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Gym owner told police she refused to be fined 'because of Common Law'

A gym owner who defied coronavirus restrictions by keeping a venue open during England's second national lockdown has been taken to court and fined.

In police bodycam footage, 46-year-old Michelle Meade-Wyatt told officers who attended The Ripped Gym in Harlow in Essex in November last year that she did not 'consent to any fines'.

She refused to provide her details and added: 'I'm a living woman and we're under common law.'

An officer warned her she would be arrested and that the matter would be dealt with under Covid-19 legislation.

Michelle Meade-Wyatt told officers who attended The Ripped Gym in Harlow in Essex in November last year that she did not 'consent to any fines'

Police officers raided the Ripped Gym in Harlow, Essex on November 2020 when Covid lockdown rules were reintroduced  

Essex Police said that 'after around 40 minutes of trying to engage with her, officers felt they had no choice but to arrest her for breaching the regulations'

Essex Police said that 'after around 40 minutes of trying to engage with her, officers felt they had no choice but to arrest her for breaching the regulations'.

The force said that Meade-Wyatt, of Pygons Hill Lane, Liverpool, admitted at Colchester Magistrates' Court to breaching Covid-19 restrictions.

She pleaded guilty to failing to cease carrying on a business that was restricted under the Health Protection (Coronavirus) Regulations 2020, police said.

She was ordered to pay fines and costs totalling £1,205 at the hearing on November 23.

Assistant Chief Constable Rachel Nolan said: 'This case is a very clear example of a blatant breach of the legislation, which not only put people's health at risk, but at a time when infection rates were rising.'

She said that officers and council staff had 'made extensive attempts to engage with the gym owner to resolve this situation'.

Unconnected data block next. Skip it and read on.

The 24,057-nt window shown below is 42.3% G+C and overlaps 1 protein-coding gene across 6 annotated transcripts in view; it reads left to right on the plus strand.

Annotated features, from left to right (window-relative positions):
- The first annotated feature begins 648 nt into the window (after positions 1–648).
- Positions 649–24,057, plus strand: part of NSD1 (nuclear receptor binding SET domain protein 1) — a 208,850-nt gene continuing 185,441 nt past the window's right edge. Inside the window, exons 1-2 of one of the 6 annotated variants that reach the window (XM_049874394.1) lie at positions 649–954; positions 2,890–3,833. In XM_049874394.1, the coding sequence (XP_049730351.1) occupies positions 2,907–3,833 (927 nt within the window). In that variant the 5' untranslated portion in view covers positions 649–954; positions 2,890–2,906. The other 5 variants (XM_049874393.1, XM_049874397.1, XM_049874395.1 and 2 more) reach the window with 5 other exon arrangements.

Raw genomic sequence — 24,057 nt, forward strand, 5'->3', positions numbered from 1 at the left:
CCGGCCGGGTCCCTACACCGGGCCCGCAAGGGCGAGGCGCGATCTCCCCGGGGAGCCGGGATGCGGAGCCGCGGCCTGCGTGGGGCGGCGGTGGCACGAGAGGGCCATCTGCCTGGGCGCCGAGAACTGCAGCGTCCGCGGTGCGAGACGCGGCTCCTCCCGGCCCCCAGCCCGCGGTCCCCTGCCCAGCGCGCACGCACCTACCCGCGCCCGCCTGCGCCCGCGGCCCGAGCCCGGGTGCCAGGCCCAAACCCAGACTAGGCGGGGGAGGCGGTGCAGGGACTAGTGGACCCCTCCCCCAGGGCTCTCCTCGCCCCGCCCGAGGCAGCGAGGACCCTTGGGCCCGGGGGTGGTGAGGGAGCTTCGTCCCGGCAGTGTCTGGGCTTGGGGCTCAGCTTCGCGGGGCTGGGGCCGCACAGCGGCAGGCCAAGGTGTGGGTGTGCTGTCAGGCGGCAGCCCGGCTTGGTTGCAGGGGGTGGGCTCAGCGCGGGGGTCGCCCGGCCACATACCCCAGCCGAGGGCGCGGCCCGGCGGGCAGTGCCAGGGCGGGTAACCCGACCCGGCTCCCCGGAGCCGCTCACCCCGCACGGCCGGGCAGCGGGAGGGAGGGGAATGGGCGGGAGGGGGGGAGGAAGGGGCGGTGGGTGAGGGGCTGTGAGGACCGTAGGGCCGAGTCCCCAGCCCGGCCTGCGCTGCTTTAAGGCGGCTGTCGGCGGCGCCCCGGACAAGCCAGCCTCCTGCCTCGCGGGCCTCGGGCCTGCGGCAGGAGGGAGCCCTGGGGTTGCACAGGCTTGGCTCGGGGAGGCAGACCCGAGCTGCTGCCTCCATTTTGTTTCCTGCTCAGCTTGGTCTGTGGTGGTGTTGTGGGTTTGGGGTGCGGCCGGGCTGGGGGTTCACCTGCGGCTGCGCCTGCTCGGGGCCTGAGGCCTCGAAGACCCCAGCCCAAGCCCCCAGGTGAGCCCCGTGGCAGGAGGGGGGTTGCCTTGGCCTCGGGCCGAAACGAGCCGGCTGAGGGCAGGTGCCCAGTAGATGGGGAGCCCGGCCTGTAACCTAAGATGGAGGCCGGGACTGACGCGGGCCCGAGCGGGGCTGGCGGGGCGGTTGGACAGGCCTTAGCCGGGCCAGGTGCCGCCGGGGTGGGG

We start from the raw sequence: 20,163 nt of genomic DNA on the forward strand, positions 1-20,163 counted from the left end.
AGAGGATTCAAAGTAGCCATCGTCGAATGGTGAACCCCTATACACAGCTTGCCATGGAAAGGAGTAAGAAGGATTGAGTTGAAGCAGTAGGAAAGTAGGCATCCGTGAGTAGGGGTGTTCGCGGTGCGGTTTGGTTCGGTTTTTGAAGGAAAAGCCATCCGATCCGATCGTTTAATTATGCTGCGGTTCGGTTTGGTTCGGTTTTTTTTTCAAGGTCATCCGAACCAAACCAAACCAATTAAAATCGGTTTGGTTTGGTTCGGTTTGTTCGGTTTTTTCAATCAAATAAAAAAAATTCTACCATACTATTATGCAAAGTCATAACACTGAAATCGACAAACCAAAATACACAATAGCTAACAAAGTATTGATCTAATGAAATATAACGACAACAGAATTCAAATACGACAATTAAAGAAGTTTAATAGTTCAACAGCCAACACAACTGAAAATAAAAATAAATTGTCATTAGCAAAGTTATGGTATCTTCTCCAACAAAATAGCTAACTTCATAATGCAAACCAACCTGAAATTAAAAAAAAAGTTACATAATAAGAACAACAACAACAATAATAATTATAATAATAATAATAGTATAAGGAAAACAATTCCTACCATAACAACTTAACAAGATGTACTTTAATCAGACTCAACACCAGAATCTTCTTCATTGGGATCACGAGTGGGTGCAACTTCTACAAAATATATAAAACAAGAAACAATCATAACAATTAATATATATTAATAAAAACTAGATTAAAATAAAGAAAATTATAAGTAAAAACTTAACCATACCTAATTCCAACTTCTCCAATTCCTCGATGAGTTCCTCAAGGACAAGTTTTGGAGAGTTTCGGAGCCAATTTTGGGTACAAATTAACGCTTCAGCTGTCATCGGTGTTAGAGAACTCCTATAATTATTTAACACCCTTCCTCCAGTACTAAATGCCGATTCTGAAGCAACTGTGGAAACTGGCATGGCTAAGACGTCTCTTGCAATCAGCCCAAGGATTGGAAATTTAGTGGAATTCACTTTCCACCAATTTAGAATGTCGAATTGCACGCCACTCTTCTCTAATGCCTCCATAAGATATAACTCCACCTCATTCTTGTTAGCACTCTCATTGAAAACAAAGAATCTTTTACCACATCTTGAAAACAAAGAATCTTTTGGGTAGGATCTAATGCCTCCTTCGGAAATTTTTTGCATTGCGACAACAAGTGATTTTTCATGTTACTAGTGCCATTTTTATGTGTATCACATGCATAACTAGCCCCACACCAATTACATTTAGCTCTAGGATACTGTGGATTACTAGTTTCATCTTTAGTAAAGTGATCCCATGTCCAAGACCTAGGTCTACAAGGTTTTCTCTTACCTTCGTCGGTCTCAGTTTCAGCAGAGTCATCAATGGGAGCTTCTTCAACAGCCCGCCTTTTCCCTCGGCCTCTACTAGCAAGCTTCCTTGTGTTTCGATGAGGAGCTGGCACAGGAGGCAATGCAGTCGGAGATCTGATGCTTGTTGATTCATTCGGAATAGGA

Meade-Wyatt told the PA news agency: 'I stayed open because the members were committing suicide.'

She said she only admitted the charge after there was a 'slight changing of wording'.

Meade-Wyatt claimed that after her arrest she was held for 'just under 30 hours', and she plans to take civil action against the force.

What is Magna Carta and why are businesses wrong to quote 'clause 61'?

Magna Carta is a royal charter agreed to by King John of England in 1215 amid a row with rebellious barons.

It promised the protection of church rights, protection for the barons from illegal imprisonment, access to swift justice, and limitations on payments to the Crown.

But it did not last, leading to the First Barons' War.

It was reissued several times in the following years, until in 1297, it was made part of England's statute law.

But as Parliament's power grew, it lost much of its significance. Now, only four of its clauses still remain in use. 

Ahead of the new lock down, some businesses have put signs outside their business sighting clause 61 and saying: 'Any attempt to enforce unlawful acts, statutes or legislative laws on myself will be taken as an act of high treason, for which, you will stand trial before a jury of the people and which still carries the gallows.'

However the clause is not one of those still in use. 

One legal expert, Rupert Beloff, tweeted that while clause 61 appeared in the 1215 version, it was removed by the time it was reissued in 1216 and did not exist by the time Magna Carta was made statute in 1297.